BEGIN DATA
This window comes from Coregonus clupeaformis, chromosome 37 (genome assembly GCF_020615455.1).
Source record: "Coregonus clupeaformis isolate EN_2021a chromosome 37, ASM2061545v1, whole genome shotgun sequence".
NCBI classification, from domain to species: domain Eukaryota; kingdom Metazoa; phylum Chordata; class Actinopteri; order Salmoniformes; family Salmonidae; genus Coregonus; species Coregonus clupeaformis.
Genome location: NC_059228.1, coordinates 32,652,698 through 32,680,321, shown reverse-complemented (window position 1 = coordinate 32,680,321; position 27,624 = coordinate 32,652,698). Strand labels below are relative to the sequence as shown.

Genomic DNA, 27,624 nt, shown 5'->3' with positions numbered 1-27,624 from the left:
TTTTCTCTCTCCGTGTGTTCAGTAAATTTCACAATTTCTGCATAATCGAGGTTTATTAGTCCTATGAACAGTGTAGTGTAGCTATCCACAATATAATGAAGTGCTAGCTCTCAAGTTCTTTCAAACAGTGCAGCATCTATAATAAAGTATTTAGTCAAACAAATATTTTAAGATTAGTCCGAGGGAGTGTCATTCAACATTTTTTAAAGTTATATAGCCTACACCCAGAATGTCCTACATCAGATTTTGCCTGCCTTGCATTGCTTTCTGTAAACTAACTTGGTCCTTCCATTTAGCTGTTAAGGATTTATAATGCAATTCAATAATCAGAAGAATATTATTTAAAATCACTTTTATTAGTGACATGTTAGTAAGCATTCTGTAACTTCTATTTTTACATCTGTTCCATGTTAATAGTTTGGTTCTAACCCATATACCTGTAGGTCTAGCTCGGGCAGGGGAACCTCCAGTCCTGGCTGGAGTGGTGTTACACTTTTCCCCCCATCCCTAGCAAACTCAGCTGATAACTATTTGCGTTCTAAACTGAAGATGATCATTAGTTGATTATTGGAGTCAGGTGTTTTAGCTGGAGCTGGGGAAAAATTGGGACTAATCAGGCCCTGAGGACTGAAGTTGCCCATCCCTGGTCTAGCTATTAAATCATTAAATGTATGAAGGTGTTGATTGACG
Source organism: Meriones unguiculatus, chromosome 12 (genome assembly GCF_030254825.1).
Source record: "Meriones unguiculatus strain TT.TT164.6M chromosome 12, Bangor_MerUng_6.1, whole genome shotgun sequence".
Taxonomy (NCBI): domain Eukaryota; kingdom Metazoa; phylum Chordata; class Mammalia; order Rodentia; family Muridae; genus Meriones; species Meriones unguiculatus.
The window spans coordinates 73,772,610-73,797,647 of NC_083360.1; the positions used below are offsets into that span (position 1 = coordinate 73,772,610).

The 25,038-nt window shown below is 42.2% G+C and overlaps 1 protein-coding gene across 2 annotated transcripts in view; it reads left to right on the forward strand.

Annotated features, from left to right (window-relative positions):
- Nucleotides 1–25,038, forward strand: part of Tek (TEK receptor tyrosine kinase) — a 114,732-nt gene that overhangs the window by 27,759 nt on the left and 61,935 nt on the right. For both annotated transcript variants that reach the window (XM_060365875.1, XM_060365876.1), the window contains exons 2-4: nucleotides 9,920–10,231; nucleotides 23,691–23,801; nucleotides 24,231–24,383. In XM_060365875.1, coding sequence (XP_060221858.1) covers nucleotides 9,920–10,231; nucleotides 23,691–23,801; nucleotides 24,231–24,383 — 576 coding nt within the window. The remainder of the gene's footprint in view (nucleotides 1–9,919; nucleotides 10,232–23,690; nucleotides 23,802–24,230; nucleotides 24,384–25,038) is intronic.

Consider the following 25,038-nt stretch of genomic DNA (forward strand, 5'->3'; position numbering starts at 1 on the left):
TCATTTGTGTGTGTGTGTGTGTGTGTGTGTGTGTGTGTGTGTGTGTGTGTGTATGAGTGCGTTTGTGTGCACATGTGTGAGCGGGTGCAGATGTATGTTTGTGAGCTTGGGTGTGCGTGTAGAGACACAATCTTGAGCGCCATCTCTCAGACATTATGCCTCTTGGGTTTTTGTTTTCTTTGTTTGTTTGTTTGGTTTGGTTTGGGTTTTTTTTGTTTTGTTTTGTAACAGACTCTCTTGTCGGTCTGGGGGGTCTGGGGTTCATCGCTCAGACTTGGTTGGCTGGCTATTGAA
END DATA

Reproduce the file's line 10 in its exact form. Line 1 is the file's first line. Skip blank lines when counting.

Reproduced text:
The window spans coordinates 73,772,610-73,797,647 of NC_083360.1; the positions used below are offsets into that span (position 1 = coordinate 73,772,610).